Photograph: Donald Iain Smith/Getty Images
Those who, like this columnist, spend too much time online will have noticed something of a food frenzy over the past couple of weeks. The cause was the release of an interesting chatbot – a software application that can conduct an online conversation. The particular bot causing the confusion is ChatGPT, an artificial intelligence (AI) chatbot prototype that focuses on usability and dialogue and was developed by OpenAI, an artificial intelligence research lab based in San Francisco.
ChatGPT uses a large language model built through machine learning methods and is based on OpenAI’s GPT-3 model, which is capable of producing human-like text when given a natural language prompt. It is an example of what has been termed “generative AI”: software that uses machine learning algorithms to allow machines to generate artificial content – text, images, audio and video content based on its own training data – in a way that could persuade a human user to believe that its results are “real”.
ChatGPT has become very popular because it is easy to access and use: it can be run in a browser. All you have to do is open a free account with OpenAI and then give the program a task describing what you want it to do in plain English. For example, you can ask him (as I did), “Is Donald Trump really a narcissist?” narcissistic personality disorder. Some argue that his behavior and his statements are in line with the diagnostic criteria of the disorder, while others believe that his behavior is better explained by other psychological factors.
Obviously, this isn’t exactly profound, but at least it’s grammatical. He also strives for an almost authoritative style, which should set some alarm bells ringing; authoritative-sounding disinformation can have more hold on mere mortals than the usual guff. But people seem to love the new bot. Even the Daily mail he is impressed. “The release of the AI chatbot,” he muttered, “led to speculation that it could replace Google’s search engine within two years… Its ability to answer complex questions has led some to question whether it could challenge the monopoly of the Google search engine”.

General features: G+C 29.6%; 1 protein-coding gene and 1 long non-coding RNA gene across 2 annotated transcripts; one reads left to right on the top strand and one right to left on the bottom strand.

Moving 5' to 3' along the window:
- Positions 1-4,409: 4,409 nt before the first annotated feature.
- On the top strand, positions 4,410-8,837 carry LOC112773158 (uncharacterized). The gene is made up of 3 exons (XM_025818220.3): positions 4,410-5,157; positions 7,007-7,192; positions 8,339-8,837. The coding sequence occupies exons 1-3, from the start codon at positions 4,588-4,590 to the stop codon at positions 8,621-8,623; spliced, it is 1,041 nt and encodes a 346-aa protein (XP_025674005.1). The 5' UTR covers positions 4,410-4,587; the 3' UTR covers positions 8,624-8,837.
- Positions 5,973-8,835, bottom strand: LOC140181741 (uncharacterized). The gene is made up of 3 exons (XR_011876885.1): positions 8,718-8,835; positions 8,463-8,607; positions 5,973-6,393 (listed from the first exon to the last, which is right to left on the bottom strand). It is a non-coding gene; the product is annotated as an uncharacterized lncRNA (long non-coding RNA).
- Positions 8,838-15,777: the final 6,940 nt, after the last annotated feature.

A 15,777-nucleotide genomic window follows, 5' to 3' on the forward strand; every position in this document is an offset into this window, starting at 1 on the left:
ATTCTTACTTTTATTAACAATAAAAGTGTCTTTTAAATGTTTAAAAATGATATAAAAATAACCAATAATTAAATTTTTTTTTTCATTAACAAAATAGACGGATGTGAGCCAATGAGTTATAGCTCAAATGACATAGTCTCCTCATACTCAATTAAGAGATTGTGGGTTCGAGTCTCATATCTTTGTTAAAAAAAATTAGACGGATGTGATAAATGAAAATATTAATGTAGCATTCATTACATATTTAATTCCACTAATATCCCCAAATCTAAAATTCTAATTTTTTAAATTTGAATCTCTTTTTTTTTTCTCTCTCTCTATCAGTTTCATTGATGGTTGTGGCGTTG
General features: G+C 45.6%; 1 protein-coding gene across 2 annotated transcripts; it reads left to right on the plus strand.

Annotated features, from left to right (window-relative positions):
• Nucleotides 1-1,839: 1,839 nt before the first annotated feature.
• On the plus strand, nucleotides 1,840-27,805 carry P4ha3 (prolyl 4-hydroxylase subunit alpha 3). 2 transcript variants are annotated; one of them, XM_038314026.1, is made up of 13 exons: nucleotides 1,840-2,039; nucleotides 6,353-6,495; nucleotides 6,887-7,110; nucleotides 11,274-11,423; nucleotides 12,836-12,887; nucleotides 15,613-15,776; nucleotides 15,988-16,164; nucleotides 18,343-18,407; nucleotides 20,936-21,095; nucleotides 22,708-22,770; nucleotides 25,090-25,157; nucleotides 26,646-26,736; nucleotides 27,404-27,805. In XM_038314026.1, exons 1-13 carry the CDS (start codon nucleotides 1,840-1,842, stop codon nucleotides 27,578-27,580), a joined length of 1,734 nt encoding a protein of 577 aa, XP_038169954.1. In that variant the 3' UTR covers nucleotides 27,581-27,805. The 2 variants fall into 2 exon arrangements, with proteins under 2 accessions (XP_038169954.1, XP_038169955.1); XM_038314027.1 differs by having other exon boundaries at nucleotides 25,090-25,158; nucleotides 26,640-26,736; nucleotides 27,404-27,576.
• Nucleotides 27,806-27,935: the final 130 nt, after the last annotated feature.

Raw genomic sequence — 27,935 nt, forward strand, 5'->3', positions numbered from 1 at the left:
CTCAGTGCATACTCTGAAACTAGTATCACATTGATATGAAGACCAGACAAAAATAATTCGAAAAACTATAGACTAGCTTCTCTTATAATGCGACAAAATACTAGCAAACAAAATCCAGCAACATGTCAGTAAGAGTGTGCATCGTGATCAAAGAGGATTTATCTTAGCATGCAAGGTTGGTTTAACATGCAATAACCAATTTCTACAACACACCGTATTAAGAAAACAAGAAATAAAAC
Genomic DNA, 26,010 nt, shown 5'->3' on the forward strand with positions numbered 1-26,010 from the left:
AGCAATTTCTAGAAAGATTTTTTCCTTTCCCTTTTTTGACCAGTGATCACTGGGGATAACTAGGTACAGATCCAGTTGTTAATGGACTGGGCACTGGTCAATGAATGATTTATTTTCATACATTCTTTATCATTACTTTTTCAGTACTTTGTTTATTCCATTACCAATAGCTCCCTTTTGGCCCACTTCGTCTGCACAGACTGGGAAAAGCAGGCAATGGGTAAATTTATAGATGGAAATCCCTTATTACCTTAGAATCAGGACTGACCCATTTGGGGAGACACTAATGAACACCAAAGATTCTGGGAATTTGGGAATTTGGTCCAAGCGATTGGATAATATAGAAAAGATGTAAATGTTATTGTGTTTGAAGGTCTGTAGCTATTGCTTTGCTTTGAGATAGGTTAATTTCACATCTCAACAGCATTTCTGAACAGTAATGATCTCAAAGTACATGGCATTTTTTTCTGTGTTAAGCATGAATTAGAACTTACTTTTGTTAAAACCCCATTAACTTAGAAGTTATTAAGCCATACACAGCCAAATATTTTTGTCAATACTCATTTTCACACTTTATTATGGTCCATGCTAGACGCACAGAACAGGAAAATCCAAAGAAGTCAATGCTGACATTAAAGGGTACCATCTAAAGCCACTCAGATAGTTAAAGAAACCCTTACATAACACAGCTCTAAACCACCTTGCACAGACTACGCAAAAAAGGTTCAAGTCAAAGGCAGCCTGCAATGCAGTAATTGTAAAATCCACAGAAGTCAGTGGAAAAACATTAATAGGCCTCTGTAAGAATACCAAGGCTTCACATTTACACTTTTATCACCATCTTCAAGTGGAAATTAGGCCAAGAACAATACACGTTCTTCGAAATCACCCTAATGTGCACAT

Some poor souls even began to wonder if machines were sentient
ChatGPT is the latest installment of a long debate on digital technology. It’s something that increases human capabilities? (Like spreadsheets or a Google search, say.) Or is it a technology that ultimately aims at substitute humans?
Since these generative AI systems are significantly better than previous technologies at producing grammatical text, many people are unduly impressed by them, to the point where some poor souls have even begun to wonder if machines were sentient. What’s interesting about ChatGPT, however, is that it surprised some of the skeptics who tried it. A leading economist, Brad DeLong, for example, asked him to “write 500 words to tell me what [Neal] by Stephenson Illustrated primer of a young woman would report to its reader on the rise of neo-fascism and Trumpism in the 2010s” – and got in return a plausible little essay that took its cue from Stephenson’s 1995 science fiction novel, The Diamond Age: or, A Young Woman’s Illustrated Primer.
The most significant question raised by the bot is whether it will change the assumptions people make when thinking about the impact of AI on employment. The conventional wisdom is that the type of business most at risk from automation are procedural, rule-based, and regular ones. In this context, one of the most interesting experiments with ChatGPT was conducted by a business school professor, Ethan Mollick, who asked it to perform some of the main tasks that he performs. For example: “Create a syllabus for a 12-session MBA-level introductory entrepreneurship course and deliver the first four sessions. For each, include reading and assignments, as well as a summary of what will be covered. Include class policies at the end.
The results surprised and impressed him. The bot produced “a perfect syllabus for an introductory MBA class [masters of business administration]. The readings are reasonably modern (although it doesn’t give page numbers, among other errors), and it actually has a reasonable structure that builds up to a final design. The experiment has given rise to some sober reflections. “Rather than automating repetitive and dangerous work,” Mollick mused, “there is now the prospect that the first jobs disrupted by AI will be more analytical, creative, and involve more writing and communication.”
It will be interesting to see how that plays out. Of course, before embarking on this essay, I tasked the bot to “Write an 850-word newspaper column in the style of John Naughton about whether AI tools augment or replace human capabilities.” The result turned out to be so impeccably bland that it could only have been written by a machine that had been trained on the German-language Swiss paper’s output Neue Zürcher Zeitung not in one day. Phew! We columnists live to fight another day.
What I have read
If you’re not on Instagram and suffering from Fomo (fear of missing out), relax. Kate Lindsay has good news for you in her Atlantic Instagram functionality is over.
Use It Or Lose It – Semiconductor Version is Diane Coyle’s review of Chris Miller’s book Chip War: The fight for the world’s most critical technology on his Enlightened Economist site, on the geopolitics of silicon chips.
Computer scientist Paul Graham Heresy’s thoughtful essay, addressing the concept in the 1920s, is on his eponymous website.